SONG: I Get Along Without You Very Well
ARTIST: Chet Baker
Listen to it here:
“I Get Along Without You Very Well” was composed by Hoagy Carmichael in 1939, with lyrics based on a poem written by Jane Brown Thompson and the main melodic theme based on the Fantaisie-Impromptu in C sharp minor by Frederic Chopin. The song has become a jazz standard and has been performed by many different artists throughout the decades. Carmichael and Jane Russell performed the song in the 1952 film noir The Las Vegas Story.
Chesney (Chet) Henry Baker Jr. was born in 1929 in Yale, Oklahoma. His father was a professional guitarist and his mother was a pianist who also worked in a perfume factory. Baker began his musical career singing in a church choir. Later, his father gave him a trombone, which was later replaced with a trumpet when the trombone proved too big for him. Baker fell in love with the trumpet right away and his family noticed huge improvement even in the first two weeks of his playing. His peers said that Baker was a natural musician to whom playing came effortlessly.
At age 16, Chet Baker left school to join the army. He was posted to Berlin, Germany in 1946 in the 298th Army Band, and he later became a member of the Sixth Army band in San Francisco. After he was discharged from the army, he began to pursue a career in music. He gained some early success playing with Stan Getz, and later being chosen to play with Charlie Parker for a series of engagements.
In 1952, Baker joined the Gerry Mulligan Quartet. He and Mulligan complemented each other well, and anticipated each other’s phrases. The Quartet recorded My Funny Valentine with a solo by Baker, which became a hit, and this song would be associated with him for the rest of his career. Unfortunately, within a year of this success, Mulligan was arrested and imprisoned on drug charges. Baker then formed a quartet of his own and released several popular albums.
At this point, Hollywood took notice of Baker’s talents and chiseled features. He made his acting debut in the film Hell’s Horizon but decided he preferred life as a musician and went back on the road.
Baker began using heroin in 1957, eventually pawning his own instruments to pay for drugs. In the 1960s, he was imprisoned in Italy on drug charges, and was expelled from Germany and the UK on drug-related offences. He was eventually deported to the US where served several jail terms for prescription fraud.
From 1978 until his death in 1988, Baker lived and played almost exclusively in Europe. It was his most prolific era as a recording artist. Early on May 13, 1988, Baker was found dead on the street below his hotel room in Amsterdam with serious wounds to his head, having apparently fallen from the second story window. Heroin and cocaine were found in his room and in his body.
Baker’s popularity enjoyed a huge resurgence in the 1970s due to his fan, Elvis Costello, who invited him to play on some of his songs, and through their mutual admiration, a lifelong friendship developed. Costello did a lot to make the world aware again of Chet Baker’s talents.
When I first saw the title of this song I thought, I don’t know this song, but then I heard Chet sing the first line and realized, I DO know this song! From where, I don’t know. I was excited to see that it was written by Hoagy Carmichael, because I tend to like his little slice of life songs, and this offering is no different. This is such a sweet little dew drop of a song. Everything about it is soft, calm, a beautiful rainy day with a cup of hot coffee song. I’m really loving Chet’s voice, so sensitive, emotional without being emotive, sweet and smooth. His voice is perfectly suited to these love-gone-sour nostalgic types of songs. The band is perfection – I love the first bit of the song with just his voice and the bells, then those brushes on the snare come in. The song slowly builds with some VERY tasteful piano and a teeny tiny bit more splash on the drums. If there are other instruments here I can’t really detect them. I also really like this type of song structure where it’s not just verse-chorus-verse-chorus, etc. It has a beautiful little narrative, a little story in 3 minutes, perfectly succinct and leaving the listener with a soft and sweet aftertaste when the song is over. Love it.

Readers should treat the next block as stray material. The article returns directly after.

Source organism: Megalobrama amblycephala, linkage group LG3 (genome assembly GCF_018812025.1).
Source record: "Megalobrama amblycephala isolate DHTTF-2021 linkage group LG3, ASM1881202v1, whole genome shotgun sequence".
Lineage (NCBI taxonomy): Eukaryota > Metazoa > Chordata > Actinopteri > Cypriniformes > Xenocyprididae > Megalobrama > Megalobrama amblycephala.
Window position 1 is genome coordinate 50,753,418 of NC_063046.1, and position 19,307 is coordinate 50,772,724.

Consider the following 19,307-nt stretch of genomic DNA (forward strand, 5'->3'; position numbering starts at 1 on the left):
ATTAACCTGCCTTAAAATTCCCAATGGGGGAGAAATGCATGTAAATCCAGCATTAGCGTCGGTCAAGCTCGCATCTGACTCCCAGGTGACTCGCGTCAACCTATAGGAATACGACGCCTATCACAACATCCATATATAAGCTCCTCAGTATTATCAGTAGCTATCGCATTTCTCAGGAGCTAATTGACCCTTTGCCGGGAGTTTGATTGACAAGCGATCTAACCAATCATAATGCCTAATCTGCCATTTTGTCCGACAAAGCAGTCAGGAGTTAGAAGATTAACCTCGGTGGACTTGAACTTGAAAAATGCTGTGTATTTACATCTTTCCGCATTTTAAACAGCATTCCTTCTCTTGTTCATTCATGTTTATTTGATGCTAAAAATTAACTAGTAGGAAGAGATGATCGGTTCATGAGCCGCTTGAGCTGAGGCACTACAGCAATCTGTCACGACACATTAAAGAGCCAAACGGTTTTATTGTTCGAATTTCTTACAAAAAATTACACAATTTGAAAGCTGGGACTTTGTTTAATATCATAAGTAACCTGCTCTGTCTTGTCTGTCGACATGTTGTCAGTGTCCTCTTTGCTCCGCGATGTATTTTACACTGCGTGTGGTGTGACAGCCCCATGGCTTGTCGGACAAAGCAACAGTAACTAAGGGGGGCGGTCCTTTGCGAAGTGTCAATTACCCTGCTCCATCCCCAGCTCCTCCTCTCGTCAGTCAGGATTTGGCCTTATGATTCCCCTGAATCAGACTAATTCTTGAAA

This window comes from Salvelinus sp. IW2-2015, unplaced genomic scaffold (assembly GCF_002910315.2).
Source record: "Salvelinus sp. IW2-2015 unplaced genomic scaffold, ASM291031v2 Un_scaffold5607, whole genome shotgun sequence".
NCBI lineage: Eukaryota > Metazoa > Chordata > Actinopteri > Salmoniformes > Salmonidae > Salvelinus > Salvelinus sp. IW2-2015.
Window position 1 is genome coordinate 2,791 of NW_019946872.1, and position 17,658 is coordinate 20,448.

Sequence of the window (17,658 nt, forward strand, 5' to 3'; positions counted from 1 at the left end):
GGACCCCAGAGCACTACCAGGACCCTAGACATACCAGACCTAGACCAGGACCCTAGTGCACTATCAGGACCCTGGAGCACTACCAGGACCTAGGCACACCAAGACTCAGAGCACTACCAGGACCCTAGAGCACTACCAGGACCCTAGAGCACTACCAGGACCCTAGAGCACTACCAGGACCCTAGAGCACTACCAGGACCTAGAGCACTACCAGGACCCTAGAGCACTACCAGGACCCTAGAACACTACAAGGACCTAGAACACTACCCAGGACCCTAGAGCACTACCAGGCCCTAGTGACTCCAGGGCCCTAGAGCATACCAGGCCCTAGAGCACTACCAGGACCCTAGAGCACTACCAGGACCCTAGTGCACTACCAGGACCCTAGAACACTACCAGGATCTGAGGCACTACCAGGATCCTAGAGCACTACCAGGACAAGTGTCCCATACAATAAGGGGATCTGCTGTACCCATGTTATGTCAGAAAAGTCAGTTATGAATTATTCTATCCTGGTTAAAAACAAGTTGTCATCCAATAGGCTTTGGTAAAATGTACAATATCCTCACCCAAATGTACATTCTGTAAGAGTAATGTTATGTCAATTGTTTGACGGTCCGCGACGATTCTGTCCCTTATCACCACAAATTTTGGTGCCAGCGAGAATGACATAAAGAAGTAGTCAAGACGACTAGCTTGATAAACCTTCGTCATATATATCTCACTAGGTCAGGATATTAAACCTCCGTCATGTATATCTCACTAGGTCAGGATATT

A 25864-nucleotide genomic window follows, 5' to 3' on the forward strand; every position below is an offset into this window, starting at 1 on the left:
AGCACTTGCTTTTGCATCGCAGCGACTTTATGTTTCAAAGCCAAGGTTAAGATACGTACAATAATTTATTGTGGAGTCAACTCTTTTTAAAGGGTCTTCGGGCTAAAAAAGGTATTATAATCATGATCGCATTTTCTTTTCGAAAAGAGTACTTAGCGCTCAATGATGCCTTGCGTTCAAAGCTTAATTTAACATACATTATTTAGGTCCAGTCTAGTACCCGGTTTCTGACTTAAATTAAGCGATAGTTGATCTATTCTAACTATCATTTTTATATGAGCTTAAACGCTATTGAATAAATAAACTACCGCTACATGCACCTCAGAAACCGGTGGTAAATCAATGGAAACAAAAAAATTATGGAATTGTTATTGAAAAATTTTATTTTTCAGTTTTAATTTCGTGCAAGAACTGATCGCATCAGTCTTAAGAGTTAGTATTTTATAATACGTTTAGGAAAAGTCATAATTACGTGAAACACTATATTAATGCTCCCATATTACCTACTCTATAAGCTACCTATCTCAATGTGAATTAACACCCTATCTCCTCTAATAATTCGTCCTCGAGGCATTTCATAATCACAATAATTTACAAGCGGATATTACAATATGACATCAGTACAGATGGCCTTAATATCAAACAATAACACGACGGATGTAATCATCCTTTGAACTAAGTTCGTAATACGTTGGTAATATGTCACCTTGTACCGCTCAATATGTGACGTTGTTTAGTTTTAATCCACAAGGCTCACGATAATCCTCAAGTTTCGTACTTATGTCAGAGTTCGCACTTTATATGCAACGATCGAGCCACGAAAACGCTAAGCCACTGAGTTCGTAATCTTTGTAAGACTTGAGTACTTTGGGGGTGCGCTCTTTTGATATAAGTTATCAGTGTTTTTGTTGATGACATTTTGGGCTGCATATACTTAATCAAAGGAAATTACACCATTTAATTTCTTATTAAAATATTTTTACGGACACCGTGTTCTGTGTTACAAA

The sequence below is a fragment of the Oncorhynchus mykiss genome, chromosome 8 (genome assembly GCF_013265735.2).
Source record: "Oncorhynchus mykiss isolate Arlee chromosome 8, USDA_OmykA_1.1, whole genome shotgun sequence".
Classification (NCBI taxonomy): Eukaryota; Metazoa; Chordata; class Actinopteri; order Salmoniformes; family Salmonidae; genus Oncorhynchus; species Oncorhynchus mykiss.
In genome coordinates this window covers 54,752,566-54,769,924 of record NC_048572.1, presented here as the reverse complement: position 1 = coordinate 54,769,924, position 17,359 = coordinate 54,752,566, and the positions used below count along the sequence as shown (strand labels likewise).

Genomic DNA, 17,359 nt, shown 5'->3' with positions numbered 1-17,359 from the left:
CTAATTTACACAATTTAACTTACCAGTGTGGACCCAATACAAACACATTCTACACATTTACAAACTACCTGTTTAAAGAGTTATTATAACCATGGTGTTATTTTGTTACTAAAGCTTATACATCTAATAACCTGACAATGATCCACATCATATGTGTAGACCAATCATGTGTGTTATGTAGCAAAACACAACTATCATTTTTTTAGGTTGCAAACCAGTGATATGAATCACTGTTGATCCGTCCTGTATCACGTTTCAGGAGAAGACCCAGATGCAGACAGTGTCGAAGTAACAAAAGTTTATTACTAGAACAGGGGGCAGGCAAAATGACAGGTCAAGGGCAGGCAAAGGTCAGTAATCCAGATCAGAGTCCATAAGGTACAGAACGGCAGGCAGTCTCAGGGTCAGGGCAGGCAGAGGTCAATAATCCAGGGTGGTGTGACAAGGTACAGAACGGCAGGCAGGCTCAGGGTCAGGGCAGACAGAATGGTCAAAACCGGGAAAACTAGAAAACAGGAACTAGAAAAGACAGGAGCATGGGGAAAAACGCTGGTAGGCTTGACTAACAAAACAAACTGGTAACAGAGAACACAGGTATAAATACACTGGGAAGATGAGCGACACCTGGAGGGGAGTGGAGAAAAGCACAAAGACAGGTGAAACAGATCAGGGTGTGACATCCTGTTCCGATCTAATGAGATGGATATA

I remember this song from a jazz compilation album I had in high school and listened to a lot. At the time I was unaware that Chet Baker sang. I remember at the time finding his voice interesting because it’s so pure in a way that it’s almost androgenous. I really like that. You can close your eyes and picture just about any person singing this. Also, like his trumpet solos, he chooses simplicity and straight-forward melody to convey the emotion of the song. I feel like a lot of modern singers who feel the need to ornament the crap out of things could learn a lot about conveying emotion in the most direct path possible from this. His quartet sounds great, also. The bells at the beginning could so easily be cheesy, but somehow they’re not at all. The drummer is great, playing brushes so beautifully and almost as part of the harmony. And the bass and piano remain as unadorned as Chet’s voice. I also love the weird choice to make the climax of the song the ending. I liked this version of this song a lot in high school, and now, years later I love it. Man, I’m so glad to be reacquainted with this song!
Average mark out of 10:
Other notable versions of this song:
The great Nina Simone, another unadorned beauty:
The Jane Russell and Hoagy Carmichael version mentioned above:
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